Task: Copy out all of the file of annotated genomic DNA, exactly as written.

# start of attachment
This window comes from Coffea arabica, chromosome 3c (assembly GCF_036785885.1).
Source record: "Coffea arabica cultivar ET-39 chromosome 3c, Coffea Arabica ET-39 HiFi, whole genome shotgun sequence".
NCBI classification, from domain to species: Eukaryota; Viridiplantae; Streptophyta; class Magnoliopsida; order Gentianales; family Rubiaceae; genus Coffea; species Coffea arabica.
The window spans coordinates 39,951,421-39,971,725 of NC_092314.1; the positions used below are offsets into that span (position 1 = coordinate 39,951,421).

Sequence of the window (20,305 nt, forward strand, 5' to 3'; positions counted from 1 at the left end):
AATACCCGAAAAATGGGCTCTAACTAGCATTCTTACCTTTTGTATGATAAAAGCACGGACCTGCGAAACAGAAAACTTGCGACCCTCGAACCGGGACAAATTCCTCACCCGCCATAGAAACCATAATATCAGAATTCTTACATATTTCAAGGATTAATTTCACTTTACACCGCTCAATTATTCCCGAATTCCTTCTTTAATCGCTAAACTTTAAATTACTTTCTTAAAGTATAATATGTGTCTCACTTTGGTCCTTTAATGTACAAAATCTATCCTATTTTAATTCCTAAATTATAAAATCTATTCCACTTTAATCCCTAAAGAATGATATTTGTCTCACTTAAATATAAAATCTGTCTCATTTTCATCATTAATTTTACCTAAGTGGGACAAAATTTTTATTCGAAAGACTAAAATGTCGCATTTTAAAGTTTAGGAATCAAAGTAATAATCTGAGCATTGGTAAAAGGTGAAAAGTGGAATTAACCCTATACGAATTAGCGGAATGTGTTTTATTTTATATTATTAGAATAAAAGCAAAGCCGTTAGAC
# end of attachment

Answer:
This window comes from Coffea arabica, chromosome 3c (assembly GCF_036785885.1).
Source record: "Coffea arabica cultivar ET-39 chromosome 3c, Coffea Arabica ET-39 HiFi, whole genome shotgun sequence".
NCBI classification, from domain to species: Eukaryota; Viridiplantae; Streptophyta; class Magnoliopsida; order Gentianales; family Rubiaceae; genus Coffea; species Coffea arabica.
The window spans coordinates 39,951,421-39,971,725 of NC_092314.1; the positions used below are offsets into that span (position 1 = coordinate 39,951,421).

Sequence of the window (20,305 nt, forward strand, 5' to 3'; positions counted from 1 at the left end):
AATACCCGAAAAATGGGCTCTAACTAGCATTCTTACCTTTTGTATGATAAAAGCACGGACCTGCGAAACAGAAAACTTGCGACCCTCGAACCGGGACAAATTCCTCACCCGCCATAGAAACCATAATATCAGAATTCTTACATATTTCAAGGATTAATTTCACTTTACACCGCTCAATTATTCCCGAATTCCTTCTTTAATCGCTAAACTTTAAATTACTTTCTTAAAGTATAATATGTGTCTCACTTTGGTCCTTTAATGTACAAAATCTATCCTATTTTAATTCCTAAATTATAAAATCTATTCCACTTTAATCCCTAAAGAATGATATTTGTCTCACTTAAATATAAAATCTGTCTCATTTTCATCATTAATTTTACCTAAGTGGGACAAAATTTTTATTCGAAAGACTAAAATGTCGCATTTTAAAGTTTAGGAATCAAAGTAATAATCTGAGCATTGGTAAAAGGTGAAAAGTGGAATTAACCCTATACGAATTAGCGGAATGTGTTTTATTTTATATTATTAGAATAAAAGCAAAGCCGTTAGAC